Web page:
Trains use a point machine to change track. A point machine switches blades of rail from one direction to the other to force the train wheels along the selected path. The machine uses a complicated series of rods to move the blade, and then ensure the blade is held in position when a train moves over. If any of those rods don’t work correctly, a train will not be ‘signalled’ over the points - this is often called a signal fault.
Safety critical electronics. This is the interface between the computer and the real world. Computer systems connect to the track, trains, and other inputs to calculate and drive outputs. If anything goes wrong, it could be fatal. If you’re interested in working with the boundary between computer hardware and the real world, rail signalling maintenance is a good place to start.
Powerful point machines. The machines that move blades of rail to change the direction of a train. Rail is heavy and requires a powerful machine to change the direction. The machine also needs to make sure that the rail is held in the right position as a heavy train bounces on top. This is done with a complicated system of gears and motors. I’ve also seen point machines that use air. If this sounds interesting, rail signalling also has you covered.
These are the jobs everyone thinks of when they think about signalling. People sitting at computers directing trains, train drivers themselves. These are also the jobs I most often see automated in new train lines.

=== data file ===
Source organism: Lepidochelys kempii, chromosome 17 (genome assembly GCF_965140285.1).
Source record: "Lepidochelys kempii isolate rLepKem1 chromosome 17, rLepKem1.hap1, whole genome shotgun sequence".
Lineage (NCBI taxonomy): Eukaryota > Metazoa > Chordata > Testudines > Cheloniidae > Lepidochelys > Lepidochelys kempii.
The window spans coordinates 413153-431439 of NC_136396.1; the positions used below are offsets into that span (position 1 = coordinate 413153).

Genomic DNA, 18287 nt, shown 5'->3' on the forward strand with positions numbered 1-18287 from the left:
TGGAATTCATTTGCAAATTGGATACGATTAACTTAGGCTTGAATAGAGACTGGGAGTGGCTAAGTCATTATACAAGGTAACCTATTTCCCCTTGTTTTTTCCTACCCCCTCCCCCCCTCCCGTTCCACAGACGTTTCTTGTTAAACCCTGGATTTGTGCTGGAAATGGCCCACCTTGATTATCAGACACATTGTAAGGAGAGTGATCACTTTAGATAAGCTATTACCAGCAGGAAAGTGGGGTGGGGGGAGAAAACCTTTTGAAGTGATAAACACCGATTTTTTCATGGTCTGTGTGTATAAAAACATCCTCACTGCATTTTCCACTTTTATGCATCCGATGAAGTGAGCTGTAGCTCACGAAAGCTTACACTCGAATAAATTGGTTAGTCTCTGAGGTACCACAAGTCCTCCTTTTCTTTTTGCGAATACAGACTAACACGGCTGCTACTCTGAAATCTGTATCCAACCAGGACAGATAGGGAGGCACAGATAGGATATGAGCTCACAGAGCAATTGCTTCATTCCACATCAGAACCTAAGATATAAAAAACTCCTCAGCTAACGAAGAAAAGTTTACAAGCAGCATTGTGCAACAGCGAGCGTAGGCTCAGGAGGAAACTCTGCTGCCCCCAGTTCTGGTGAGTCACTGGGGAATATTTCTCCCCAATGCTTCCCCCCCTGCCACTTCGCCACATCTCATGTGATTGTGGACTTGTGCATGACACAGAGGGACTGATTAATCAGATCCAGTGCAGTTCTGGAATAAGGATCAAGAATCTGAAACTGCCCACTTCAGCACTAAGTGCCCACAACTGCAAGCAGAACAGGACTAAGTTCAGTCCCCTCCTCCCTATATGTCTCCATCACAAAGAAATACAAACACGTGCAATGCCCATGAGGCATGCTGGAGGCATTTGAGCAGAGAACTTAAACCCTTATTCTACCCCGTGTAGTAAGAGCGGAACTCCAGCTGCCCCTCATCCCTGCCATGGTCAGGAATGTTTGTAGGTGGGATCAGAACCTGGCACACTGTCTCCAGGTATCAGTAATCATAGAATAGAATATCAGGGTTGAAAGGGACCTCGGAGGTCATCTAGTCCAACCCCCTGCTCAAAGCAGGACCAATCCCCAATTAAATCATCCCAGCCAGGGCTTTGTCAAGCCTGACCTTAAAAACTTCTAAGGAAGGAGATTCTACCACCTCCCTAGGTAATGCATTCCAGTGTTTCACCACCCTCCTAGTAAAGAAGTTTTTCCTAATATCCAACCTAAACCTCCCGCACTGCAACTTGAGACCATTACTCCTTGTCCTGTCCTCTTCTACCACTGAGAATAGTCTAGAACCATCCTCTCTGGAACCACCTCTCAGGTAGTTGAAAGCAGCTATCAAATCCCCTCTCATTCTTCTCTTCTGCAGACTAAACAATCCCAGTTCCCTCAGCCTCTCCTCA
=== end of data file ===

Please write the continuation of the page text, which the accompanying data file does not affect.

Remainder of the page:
I recently worked with a train company investigating the impact of automating the driving of all the trains. We found that upgrading trains to self-driving would remove 40 train drivers from the network. In doing so, the work load of the train controllers would increase, so they would need to add one. Self-driving trains removed the need for 40 train drivers and added 1 train control job in its place.
Rail can offer a great career, but in maintenance rather than operations.
High school education is usually the minimum needed to get started in rail signalling. Rail signalling is a specialised field and most operators know they have to teach anyone that joins the company how to do the job. That means there are jobs you can get started in with only high school education. Union Pacific for example has jobs available across the United States that only require English speaking and a bit of logical thinking.
University / College education can often require a bit of adapting before you get started working in rail. Not many universities over dedicated rail courses. A great way to get started in rail from a university background is to do a stint as an intern with a rail operator. Get in touch with an operator near you to see if they can take you on as an intern.
By focusing on the principle of rail signalling, that trains are told when to move only when they cannot collide, the black art of rail signalling becomes simpler. However you solve this principle, whether it’s with permission slips or million dollar safety-critical computers, you have a signalling system.